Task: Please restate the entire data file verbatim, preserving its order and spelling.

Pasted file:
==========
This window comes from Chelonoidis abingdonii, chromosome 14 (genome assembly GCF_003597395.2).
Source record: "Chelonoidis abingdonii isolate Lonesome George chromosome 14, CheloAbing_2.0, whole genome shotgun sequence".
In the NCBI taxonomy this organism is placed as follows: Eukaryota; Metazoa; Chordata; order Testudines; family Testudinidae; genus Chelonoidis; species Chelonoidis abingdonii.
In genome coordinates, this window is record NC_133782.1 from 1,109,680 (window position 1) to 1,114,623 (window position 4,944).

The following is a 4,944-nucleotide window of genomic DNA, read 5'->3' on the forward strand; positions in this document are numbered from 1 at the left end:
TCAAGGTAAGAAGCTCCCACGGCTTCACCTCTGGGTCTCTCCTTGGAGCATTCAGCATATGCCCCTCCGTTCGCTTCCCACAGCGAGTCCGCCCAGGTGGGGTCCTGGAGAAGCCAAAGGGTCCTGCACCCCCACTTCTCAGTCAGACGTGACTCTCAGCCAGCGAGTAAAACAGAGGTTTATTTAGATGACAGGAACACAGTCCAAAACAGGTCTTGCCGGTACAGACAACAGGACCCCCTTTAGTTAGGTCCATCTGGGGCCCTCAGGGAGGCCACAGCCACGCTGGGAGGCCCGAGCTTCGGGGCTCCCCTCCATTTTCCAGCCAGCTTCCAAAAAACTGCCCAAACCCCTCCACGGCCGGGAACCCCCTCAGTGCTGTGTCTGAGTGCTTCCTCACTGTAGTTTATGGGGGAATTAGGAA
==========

This window comes from Chelonoidis abingdonii, chromosome 14 (genome assembly GCF_003597395.2).
Source record: "Chelonoidis abingdonii isolate Lonesome George chromosome 14, CheloAbing_2.0, whole genome shotgun sequence".
In the NCBI taxonomy this organism is placed as follows: Eukaryota; Metazoa; Chordata; order Testudines; family Testudinidae; genus Chelonoidis; species Chelonoidis abingdonii.
In genome coordinates, this window is record NC_133782.1 from 1,109,680 (window position 1) to 1,114,623 (window position 4,944).

The following is a 4,944-nucleotide window of genomic DNA, read 5'->3' on the forward strand; positions in this document are numbered from 1 at the left end:
TCAAGGTAAGAAGCTCCCACGGCTTCACCTCTGGGTCTCTCCTTGGAGCATTCAGCATATGCCCCTCCGTTCGCTTCCCACAGCGAGTCCGCCCAGGTGGGGTCCTGGAGAAGCCAAAGGGTCCTGCACCCCCACTTCTCAGTCAGACGTGACTCTCAGCCAGCGAGTAAAACAGAGGTTTATTTAGATGACAGGAACACAGTCCAAAACAGGTCTTGCCGGTACAGACAACAGGACCCCCTTTAGTTAGGTCCATCTGGGGCCCTCAGGGAGGCCACAGCCACGCTGGGAGGCCCGAGCTTCGGGGCTCCCCTCCATTTTCCAGCCAGCTTCCAAAAAACTGCCCAAACCCCTCCACGGCCGGGAACCCCCTCAGTGCTGTGTCTGAGTGCTTCCTCACTGTAGTTTATGGGGGAATTAGGAA